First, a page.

BOB DRINAN: THE CONTROVERSIAL LIFE OF THE FIRST CATHOLIC PRIEST ELECTED TO CONGRESS
By Raymond A. Schroth, SJ
Published by Fordham University Press, $32.95
In the midst of President Richard Nixon’s first term, the 1970 election sent to Congress a small band of liberals who helped shape the progressive legislation of the next three Congresses: the War Powers Resolution, and the Freedom of Information, Endangered Species, Legal Services and Budget Acts, not to mention the impeachment of Nixon.
Among those new members -- Bella Abzug, Paul Sarbanes, Charles Rangel, Ron Dellums -- one man stood out from the start, the first priest elected to Congress, Jesuit Fr. Robert Drinan.
Raymond Schroth’s biography portrays a man whose own life and concerns followed the trajectory of American life and the American Catholic church in the 20th century. NCR readers are no doubt familiar through his columns with the range and depth of Drinan’s mind and the durable power of his faith. To those who might be less familiar with Drinan, the strength of Schroth’s work is that it portrays Drinan’s public life in the full context of his life as a Jesuit.
In this telling, Drinan’s formation as a Jesuit leads almost inevitably to his life as a congressman for Massachusetts. The energy and vision that led Drinan to make Boston College Law School a first-rate institution during his tenure as dean were the same attributes that drove him relentlessly during his congressional career.
Drinan acted out of a sense of certainty about his beliefs and actions, often without heed of the short-term consequences. Schroth tells of Drinan introducing a resolution to impeach Nixon without consulting the Democratic House leadership. It was a bold act and it was, from a strategic point of view, premature.
Tip O’Neill, then the Democratic majority leader, realized the danger. A Republican could call up Drinan’s resolution for a vote at any time. Given that the groundwork for impeachment had not been laid -- it was months before the Judiciary Committee hearings -- the resolution faced almost certain defeat. O’Neill had to station one or two of his lieutenants on the floor of the House to keep the resolution from coming to a vote until he could work out an agreement with minority leader Gerald Ford not to call for a vote on the bill.
Drinan was not concerned with the fine points of strategy. For him, the overriding issue was Nixon’s secret bombing of Cambodia. That deserved impeaching. Therefore he acted.
Throughout his 10 years in Congress, Drinan had an uncanny ability to unsettle his allies, his enemies, his Jesuit superiors and colleagues, and ultimately the pope. As a priest, his outspoken opposition to the Vietnam War stood in marked contrast to the upper reaches of the American church, whose prelates often seemed more comfortable as military vicars than they did as advocates of peace.
His visible engagement in the civil rights movement seemed inappropriate to those who saw equal rights as coming at their expense. But for many people it was abortion that defined Drinan, often to his detriment. In the end, abortion was in no small measure the issue he wished to avoid and the one that would bring an end to his congressional career.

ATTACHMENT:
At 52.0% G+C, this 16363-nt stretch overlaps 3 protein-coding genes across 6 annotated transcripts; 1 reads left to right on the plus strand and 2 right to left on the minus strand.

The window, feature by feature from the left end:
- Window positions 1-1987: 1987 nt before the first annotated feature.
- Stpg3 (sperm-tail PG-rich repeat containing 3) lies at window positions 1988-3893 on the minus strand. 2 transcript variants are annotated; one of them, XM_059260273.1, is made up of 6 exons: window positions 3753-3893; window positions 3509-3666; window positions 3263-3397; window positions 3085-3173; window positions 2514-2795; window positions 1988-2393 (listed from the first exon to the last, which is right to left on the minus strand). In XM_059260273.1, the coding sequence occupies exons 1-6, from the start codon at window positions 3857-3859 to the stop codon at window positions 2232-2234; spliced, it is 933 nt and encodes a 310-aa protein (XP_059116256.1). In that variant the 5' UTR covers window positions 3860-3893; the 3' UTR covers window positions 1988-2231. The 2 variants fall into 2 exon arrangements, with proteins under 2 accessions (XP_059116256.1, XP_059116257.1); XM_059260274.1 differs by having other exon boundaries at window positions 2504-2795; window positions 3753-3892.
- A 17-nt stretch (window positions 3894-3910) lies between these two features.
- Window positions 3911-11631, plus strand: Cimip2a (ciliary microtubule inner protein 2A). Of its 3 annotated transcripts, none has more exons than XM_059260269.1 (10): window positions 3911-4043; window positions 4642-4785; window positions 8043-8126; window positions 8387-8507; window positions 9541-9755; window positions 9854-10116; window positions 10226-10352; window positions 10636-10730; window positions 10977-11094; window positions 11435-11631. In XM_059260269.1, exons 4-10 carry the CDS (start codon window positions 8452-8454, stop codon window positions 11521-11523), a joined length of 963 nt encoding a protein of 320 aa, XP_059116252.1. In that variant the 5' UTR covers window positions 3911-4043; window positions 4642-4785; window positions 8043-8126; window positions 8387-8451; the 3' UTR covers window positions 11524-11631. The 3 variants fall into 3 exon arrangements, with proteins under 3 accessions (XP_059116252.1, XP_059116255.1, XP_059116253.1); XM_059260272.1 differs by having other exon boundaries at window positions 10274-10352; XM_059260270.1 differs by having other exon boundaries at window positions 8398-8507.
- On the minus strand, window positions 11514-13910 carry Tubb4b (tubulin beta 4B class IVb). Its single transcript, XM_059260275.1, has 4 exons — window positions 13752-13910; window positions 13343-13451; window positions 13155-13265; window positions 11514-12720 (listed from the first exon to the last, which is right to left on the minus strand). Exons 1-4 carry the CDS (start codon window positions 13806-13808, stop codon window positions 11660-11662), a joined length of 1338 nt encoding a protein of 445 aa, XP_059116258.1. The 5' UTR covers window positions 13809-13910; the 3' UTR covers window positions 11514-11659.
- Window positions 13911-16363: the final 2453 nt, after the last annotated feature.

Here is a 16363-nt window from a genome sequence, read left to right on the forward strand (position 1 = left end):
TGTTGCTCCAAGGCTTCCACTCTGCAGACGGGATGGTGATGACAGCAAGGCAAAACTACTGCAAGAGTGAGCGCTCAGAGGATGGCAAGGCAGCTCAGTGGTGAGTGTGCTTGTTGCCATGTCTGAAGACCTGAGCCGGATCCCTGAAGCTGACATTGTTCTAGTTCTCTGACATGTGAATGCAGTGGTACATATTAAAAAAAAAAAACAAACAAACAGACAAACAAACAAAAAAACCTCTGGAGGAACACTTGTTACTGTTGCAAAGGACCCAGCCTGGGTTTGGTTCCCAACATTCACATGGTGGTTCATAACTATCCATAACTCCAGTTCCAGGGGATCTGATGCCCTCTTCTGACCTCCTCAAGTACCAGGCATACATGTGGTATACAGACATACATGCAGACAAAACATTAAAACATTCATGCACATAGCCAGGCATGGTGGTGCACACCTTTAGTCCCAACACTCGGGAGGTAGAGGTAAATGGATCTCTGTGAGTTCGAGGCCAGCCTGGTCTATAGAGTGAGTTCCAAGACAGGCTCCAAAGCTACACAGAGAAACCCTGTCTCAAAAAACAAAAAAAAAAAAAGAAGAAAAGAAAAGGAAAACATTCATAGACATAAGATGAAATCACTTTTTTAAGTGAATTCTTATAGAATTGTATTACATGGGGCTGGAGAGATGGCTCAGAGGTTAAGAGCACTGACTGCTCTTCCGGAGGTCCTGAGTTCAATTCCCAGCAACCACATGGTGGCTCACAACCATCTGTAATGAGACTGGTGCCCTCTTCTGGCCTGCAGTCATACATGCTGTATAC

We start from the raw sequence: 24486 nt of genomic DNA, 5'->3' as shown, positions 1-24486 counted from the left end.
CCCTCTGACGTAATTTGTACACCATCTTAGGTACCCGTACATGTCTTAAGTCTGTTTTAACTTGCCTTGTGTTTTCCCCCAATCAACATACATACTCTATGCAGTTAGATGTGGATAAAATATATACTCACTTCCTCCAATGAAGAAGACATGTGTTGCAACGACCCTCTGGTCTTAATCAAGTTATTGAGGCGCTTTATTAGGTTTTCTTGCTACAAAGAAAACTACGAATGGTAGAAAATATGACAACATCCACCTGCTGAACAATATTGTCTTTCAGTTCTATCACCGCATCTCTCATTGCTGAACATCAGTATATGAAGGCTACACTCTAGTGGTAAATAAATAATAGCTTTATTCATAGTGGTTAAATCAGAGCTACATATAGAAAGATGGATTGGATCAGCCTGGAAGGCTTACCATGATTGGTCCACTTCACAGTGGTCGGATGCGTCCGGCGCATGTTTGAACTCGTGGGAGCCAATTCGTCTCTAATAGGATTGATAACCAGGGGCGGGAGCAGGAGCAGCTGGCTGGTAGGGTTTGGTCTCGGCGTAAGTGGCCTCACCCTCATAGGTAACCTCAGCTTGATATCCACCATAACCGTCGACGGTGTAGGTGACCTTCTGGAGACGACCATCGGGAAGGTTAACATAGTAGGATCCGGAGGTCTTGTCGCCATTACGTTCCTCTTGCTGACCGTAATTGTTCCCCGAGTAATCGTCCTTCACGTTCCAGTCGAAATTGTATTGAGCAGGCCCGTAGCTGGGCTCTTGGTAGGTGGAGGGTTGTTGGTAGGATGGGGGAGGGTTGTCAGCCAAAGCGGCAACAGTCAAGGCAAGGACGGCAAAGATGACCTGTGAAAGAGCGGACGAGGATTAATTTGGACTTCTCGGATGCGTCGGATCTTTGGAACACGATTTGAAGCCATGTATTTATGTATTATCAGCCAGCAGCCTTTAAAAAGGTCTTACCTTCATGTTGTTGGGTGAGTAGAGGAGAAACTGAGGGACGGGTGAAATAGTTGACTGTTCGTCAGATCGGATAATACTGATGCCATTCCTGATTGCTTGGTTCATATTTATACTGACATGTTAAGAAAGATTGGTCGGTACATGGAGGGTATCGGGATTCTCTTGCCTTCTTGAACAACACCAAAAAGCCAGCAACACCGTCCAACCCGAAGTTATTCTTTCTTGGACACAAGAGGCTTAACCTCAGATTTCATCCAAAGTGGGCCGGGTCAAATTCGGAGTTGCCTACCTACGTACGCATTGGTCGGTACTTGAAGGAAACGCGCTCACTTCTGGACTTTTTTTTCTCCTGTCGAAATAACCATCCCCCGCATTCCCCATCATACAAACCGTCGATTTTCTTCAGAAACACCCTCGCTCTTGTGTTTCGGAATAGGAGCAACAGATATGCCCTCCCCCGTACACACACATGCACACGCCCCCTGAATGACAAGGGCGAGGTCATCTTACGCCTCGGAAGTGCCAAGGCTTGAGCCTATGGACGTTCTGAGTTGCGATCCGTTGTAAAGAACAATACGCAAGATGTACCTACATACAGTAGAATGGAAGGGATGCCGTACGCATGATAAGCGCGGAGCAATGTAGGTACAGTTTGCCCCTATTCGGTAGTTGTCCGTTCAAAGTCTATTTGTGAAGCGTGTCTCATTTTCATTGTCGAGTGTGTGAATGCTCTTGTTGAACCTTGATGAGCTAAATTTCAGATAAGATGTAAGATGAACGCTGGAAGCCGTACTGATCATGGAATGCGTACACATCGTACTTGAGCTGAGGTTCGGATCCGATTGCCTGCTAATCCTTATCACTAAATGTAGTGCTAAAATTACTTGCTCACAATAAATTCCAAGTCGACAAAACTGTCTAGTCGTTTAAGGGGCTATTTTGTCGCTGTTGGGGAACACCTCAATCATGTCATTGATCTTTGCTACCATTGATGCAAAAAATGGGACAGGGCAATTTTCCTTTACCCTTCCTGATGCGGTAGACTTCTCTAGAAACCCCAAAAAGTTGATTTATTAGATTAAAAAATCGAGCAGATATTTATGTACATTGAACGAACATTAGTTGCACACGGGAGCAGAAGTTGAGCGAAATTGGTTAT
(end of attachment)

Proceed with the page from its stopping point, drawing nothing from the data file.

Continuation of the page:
Schroth’s analysis of Drinan’s position on abortion is central to this book. Drinan believed, as he wrote in Commonweal, that Roe v. Wade, in removing government from abortion decisions, placed the responsibility where it belonged, in the medical community, which he believed would be responsible for developing and enforcing proper standards. As tortured as this reasoning was at the time, it became even more so as abortion became a flash point of American politics in a way unimagined by the majority of the Supreme Court or by Drinan.
In “The Supreme Court and Religion,” a 1952 article, Drinan wrote that the court “generally reflects the pluralistic culture of the nation and the varied background of the justices.”
It was Drinan’s belief in what Dean Roscoe Pound had earlier called the “harmonization” of interests that in Schroth’s view led Drinan “to tolerate legalized abortion, as an action that many Catholics deplore but that the society at large demands.”
However controversial a position this may have been for lay Catholic officials, it was an incendiary one for a man wearing a Roman collar. It brought into stark relief the initial step that Drinan had taken when he decided to run for office. Schroth masterfully lays out the many internal maneuvers that cleared the way for Drinan’s candidacy in the first instance. These involved his immediate Jesuit superior in New England, his two local bishops in Boston and Worcester, Mass., and the Jesuit superior general in Rome. Each successive candidacy seemed to involve more intricate negotiations than the one preceding. To say that the approval for Drinan to run was a gray area seriously understates the case. In fact, whether or not Drinan had the proper authorization became an issue in a number of his re-election campaigns.
A new pope, John Paul II, made his views clear about the proper role of priests, particularly in Nicaragua and in Washington. When ordered not to run again for re-election, Drinan, to the surprise and dismay of many of his congressional colleagues, many of his constituents, and those who shared his commitment to peace and justice, obeyed and retired from Congress. Drawing on his earlier portrayal of Drinan’s embrace of a Jesuit vocation, Schroth makes comprehensible Drinan’s acceptance of his fate.
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Raymond Schroth sketches a nuanced portrait of a man who found his calling early in life, never let the fire of his belief die, and who challenged his country and his church to live up to the ideals of their founders.
[John Olinger, a lobbyist in Washington, D.C., is a former congressional staff person.]